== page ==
Void always funds its own projects. Photographers get a small percentage of copies of the book. Although recently we’ve been proposed more projects than we can afford to do. Some photographers proposed that they would pay for the whole printing of the book, and we could keep almost all copies. A common formula in the indie photo publishing market. But we would not feel comfortable working this way. So we had to turn down many projects we’d like to publish.
A solution we found was to do the project in a cooperative form. Void offers assets as design, editing, communication, stocking, PR, and all costs related to it. The photographer bears the printing costs. The artist has 70% of the copies. Void, 30%. That simple. But it’s important to say: it is not an offer of service. We won’t publish a book that we were commissioned to. Only the ones we choose to do, submitted to us in the open call.
This COOP idea was an experiment and we are evaluating how it worked. If all parties are happy, we will do it again in November. Perhaps not with exactly the same terms, we’re still waiting for some feedback.
© Void. Front and back covers of the photobook Hunger & A Hunger Artist
… And what kind of works are you looking for?
People who know Void might believe we are just interested in gritty and dark sorts of work. That is not true. We appreciate and are very interested in these, but aren’t limited by them. Naturally artists with such similar style ends up approaching us, and some that don’t relate to it, don’t. This ends up shaping a bit of our style through a sort of artistic Darwinism. In the end, we like a good old story with a personal and poetic touch. In any given style or aesthetic.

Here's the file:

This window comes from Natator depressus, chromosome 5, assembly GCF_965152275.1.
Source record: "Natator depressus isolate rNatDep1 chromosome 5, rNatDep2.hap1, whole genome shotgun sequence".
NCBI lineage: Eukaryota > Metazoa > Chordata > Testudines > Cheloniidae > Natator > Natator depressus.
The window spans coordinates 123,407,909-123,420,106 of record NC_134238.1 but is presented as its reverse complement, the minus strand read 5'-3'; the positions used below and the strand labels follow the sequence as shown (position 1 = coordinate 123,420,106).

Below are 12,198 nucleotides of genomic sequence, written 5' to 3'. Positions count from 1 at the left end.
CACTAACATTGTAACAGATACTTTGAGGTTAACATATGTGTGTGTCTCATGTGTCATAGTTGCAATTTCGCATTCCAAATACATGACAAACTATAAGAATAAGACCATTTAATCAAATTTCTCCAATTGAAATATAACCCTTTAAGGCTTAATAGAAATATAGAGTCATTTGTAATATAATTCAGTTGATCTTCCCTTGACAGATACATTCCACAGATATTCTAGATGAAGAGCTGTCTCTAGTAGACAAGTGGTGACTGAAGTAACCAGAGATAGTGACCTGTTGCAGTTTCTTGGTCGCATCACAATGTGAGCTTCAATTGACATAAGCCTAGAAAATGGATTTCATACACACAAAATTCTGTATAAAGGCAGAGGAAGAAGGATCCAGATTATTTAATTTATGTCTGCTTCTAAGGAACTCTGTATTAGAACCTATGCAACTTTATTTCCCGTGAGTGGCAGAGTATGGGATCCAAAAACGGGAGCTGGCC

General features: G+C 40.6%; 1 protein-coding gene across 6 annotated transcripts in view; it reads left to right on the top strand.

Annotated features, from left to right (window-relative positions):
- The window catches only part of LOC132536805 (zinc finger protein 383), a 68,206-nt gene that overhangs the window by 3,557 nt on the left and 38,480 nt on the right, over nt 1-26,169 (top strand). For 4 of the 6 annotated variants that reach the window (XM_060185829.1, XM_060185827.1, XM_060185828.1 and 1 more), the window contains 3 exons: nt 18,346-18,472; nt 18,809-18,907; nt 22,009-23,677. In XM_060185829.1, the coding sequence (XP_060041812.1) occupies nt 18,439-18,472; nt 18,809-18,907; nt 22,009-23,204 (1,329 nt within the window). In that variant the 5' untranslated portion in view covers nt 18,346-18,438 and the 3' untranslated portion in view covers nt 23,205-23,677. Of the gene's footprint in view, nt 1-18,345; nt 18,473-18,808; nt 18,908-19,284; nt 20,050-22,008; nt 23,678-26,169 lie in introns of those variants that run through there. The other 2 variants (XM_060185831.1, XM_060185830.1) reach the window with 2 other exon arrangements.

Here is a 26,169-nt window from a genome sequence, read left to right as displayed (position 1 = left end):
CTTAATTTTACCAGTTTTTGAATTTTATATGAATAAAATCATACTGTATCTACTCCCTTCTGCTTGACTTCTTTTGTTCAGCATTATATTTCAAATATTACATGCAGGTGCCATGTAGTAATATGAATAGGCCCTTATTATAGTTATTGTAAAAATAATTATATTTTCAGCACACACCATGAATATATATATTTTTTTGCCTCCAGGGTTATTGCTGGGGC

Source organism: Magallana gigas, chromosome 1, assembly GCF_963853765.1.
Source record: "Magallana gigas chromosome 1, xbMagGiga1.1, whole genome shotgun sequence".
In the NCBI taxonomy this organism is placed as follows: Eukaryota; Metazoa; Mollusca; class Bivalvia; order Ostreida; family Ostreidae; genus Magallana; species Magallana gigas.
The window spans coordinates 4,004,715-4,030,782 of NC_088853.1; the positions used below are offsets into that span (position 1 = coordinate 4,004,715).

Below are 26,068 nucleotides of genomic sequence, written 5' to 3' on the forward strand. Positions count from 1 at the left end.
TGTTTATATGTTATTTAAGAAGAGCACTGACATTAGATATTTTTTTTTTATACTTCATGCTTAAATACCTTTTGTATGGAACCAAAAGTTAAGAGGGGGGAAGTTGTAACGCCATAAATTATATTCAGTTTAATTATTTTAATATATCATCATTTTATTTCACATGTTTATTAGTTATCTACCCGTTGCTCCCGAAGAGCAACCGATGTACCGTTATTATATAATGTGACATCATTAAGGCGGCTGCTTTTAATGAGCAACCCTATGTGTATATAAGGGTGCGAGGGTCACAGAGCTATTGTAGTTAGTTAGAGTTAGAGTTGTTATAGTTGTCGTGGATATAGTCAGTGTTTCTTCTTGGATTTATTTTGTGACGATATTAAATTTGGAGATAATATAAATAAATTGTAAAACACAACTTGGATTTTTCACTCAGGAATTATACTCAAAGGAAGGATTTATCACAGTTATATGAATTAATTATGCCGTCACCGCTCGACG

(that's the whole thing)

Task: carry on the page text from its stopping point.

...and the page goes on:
A collaborative approach seems to be an important approach and aspect in what you do. Why is that important to you?
A bit of a creative promiscuity enriches a body of work. You get out of your routine and are dared to do things you would not do without a different point of view. Collaborations are chances to question and broaden the understanding of the things we take for granted.
What, in your opinion, is the value of the photobook today?
The “today” in the question is tricky. Is the word that makes the question to be a reference to the ongoing photobook phenomena. And about that I am honestly a bit lost. As probably everyone that is part of this scene. I don’t have the needed distance to formulate an accurate point of view.
Though, if the question doesn’t have the “today”, I would say that the photobook is the best platform for photography. At least the most democratic. If you know “The Family of Man”, it is very likely due to its catalogue: printed and distributed all around the globe. Unless you were lucky enough to have been in New York in the 50s.
I would say that the power of the “The Family of Man” exhibition made it famous, but the catalogue made it immortal.
Is there any kind of advice you can give to photographers and visual artists out there who are keen to further develop their careers?
I don’t think there is any one-size-fits-all advice to be given. What works for one might not work for you. But I do know what does for me. Working hard. Working focused. Be guided by intuition. Embracing the accidents and mistakes. And not fearing failing. Remember Samuel Beckett. He had real good advice on that last point.
© Void. Exhibition space in Athens
To book a portfolio review or a long-term mentorship with João Linneu, visit our Online Education Program. All applicants to the 2019 Women Photographers Grant can enjoy a 20% discount on all bookings until 10 November.
Talking About Education is a monthly feature where we reflect on current opportunities and practices to form and develop yourself as a photographer. To learn more about our live one-to-one educational program, please visit phmuseum.com/education.